The PTAB decision does, however, leave in place patents previously issued to the Broad Institute for use of CRISPR-Cas9 in human and other “eukaryotic” cells. The University of California and its co-owners maintain that using the CRISPR-Cas9 system in eukaryotic cells is not separately patentable from using the system in other cell types, and for that reason disagrees with the PTAB’s decision. As such, the university and its co-owners will be considering all possible options for moving forward in the current legal dispute, including other legal challenges to the Broad Institute’s patents and the possibility of appealing the PTAB’s decision.
“UC respects today’s ‘no-interference-in-fact’ decision by the PTAB and is pleased that its patent application covering the use of CRISPR-Cas9 gene editing technology for all cell types can now move closer to issuance,” said Paul Alivisatos, UC Berkeley vice chancellor for research and professor of chemistry. “Nevertheless, the university continues to believe that the use of the CRISPR-Cas9 system in eukaryotic cells is not separately patentable from the general application of the CRISPR-Cas9 system in any cell type, as invented and claimed by the Doudna/Charpentier group. As such, we will be carefully considering all possible legal options at this juncture. As always, UC will proceed based on our assessment of what best serves and supports the public interest and the greater good.”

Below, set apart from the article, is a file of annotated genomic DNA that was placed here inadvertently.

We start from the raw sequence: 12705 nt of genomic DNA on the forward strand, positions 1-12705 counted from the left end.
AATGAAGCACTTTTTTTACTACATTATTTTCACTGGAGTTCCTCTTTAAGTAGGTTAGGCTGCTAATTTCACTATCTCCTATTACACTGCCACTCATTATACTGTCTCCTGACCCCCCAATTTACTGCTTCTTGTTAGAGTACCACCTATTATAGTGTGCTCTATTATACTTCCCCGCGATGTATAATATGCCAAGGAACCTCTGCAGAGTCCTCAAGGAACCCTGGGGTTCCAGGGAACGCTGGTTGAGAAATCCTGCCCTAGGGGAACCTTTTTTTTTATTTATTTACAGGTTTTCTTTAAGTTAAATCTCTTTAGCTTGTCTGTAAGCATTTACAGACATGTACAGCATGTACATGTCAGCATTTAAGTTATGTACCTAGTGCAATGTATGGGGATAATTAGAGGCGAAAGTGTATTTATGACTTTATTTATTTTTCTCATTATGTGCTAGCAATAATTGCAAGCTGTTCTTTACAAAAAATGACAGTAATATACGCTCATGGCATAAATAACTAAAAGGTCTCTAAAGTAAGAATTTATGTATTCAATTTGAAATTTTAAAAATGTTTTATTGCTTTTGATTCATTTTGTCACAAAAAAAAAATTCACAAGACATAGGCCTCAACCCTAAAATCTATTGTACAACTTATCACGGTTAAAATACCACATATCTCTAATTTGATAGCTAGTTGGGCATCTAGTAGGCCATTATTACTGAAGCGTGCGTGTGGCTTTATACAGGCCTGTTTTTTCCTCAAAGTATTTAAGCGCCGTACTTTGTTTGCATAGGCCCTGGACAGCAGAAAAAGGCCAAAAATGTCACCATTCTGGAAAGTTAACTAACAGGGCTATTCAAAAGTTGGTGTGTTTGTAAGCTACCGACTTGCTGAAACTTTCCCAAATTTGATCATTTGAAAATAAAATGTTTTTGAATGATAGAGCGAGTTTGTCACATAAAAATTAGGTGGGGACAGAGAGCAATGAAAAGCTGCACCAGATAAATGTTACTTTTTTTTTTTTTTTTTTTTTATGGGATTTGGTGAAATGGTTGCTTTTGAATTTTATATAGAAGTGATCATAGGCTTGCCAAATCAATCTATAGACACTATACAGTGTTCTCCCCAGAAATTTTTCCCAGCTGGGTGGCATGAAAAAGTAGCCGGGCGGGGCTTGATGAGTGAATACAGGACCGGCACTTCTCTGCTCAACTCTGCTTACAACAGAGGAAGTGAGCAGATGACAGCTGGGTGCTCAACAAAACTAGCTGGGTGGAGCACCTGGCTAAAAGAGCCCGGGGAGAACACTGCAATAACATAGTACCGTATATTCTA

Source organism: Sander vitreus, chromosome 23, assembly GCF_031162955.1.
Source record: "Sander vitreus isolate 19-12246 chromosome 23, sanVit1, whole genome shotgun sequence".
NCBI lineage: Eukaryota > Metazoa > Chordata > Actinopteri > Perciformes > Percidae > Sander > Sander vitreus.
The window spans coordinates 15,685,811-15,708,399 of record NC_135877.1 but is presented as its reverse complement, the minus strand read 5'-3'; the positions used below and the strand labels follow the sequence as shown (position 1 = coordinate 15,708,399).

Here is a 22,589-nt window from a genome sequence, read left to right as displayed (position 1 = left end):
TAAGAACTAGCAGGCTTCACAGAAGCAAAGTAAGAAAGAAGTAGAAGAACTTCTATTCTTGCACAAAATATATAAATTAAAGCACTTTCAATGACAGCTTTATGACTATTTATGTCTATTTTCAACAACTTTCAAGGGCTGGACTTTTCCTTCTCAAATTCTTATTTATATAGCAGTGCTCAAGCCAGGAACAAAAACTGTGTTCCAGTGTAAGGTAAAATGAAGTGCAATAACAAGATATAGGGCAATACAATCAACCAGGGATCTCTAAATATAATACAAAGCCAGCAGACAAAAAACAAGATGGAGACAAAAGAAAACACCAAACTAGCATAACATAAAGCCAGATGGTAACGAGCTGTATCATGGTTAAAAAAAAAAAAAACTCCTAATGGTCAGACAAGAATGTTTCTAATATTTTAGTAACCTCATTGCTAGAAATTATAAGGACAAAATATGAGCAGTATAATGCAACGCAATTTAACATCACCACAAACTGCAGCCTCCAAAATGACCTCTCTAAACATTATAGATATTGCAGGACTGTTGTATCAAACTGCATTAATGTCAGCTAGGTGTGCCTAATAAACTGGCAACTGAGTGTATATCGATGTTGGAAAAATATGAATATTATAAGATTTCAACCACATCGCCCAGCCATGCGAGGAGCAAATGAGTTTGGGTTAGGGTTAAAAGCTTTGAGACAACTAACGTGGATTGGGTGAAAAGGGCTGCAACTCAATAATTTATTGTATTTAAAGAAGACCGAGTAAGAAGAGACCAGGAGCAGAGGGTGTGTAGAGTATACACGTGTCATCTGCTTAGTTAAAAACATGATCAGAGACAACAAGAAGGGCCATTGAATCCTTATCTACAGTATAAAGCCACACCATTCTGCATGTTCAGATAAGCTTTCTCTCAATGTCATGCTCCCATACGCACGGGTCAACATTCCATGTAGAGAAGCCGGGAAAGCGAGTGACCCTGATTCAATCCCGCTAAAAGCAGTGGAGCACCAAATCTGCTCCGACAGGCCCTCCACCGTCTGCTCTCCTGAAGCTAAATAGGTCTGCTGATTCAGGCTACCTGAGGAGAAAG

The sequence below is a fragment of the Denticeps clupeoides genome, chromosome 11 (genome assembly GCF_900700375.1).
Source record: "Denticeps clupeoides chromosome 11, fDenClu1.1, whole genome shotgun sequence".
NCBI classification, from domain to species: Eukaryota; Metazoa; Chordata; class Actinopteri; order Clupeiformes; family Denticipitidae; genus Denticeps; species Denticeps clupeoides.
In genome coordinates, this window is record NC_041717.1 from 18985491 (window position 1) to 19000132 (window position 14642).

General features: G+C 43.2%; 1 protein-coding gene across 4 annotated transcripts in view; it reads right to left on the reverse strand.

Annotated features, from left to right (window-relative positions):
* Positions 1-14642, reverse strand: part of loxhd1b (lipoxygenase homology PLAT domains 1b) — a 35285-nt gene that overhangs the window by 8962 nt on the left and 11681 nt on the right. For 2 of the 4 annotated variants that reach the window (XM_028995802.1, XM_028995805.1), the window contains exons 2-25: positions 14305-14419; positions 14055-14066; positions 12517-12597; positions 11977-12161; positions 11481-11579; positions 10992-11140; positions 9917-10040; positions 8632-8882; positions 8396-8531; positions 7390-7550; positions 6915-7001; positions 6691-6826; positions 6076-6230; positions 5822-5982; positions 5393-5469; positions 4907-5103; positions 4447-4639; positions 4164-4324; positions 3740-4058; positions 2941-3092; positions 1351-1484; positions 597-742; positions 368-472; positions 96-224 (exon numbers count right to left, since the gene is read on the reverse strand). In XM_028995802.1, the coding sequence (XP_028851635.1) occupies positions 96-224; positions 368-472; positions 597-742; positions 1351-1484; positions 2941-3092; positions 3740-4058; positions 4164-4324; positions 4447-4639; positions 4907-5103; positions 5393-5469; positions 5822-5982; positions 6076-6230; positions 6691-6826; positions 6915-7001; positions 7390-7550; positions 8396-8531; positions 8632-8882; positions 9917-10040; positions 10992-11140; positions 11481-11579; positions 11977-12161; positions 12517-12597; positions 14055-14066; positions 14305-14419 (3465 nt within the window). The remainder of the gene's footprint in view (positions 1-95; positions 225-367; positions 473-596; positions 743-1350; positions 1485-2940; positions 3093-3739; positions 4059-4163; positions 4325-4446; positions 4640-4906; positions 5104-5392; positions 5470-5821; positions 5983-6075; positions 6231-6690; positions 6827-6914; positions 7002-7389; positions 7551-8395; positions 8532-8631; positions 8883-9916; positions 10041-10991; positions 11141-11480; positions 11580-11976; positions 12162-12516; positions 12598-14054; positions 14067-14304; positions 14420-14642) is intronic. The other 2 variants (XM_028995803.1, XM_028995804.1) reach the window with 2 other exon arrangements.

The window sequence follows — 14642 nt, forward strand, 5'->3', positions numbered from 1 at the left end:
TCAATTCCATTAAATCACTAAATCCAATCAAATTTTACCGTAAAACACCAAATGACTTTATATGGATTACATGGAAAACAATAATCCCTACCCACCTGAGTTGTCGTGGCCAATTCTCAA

“As the legal dispute moves forward, my team will continue to focus on using CRISPR-Cas9 to deliver advances and solutions that can help solve our greatest challenges across human health, agriculture and the environment,” said Doudna, a professor of molecular and cell biology and of chemistry and a Howard Hughes Medical Institute investigator at UC Berkeley.
The ultimate genesis of this legal dispute came when the Doudna/Charpentier team re-engineered a DNA-cutting system from bacteria to create the CRISPR-Cas9 technology, which was capable of editing DNA at any desired location within any cell type. In addition, the Doudna/Charpentier research group took the engineering a step further by combining two separate RNA molecules from the natural system into a single molecule, referred to as a “single-guide RNA,” thereby greatly simplifying the system and making it much easier to use.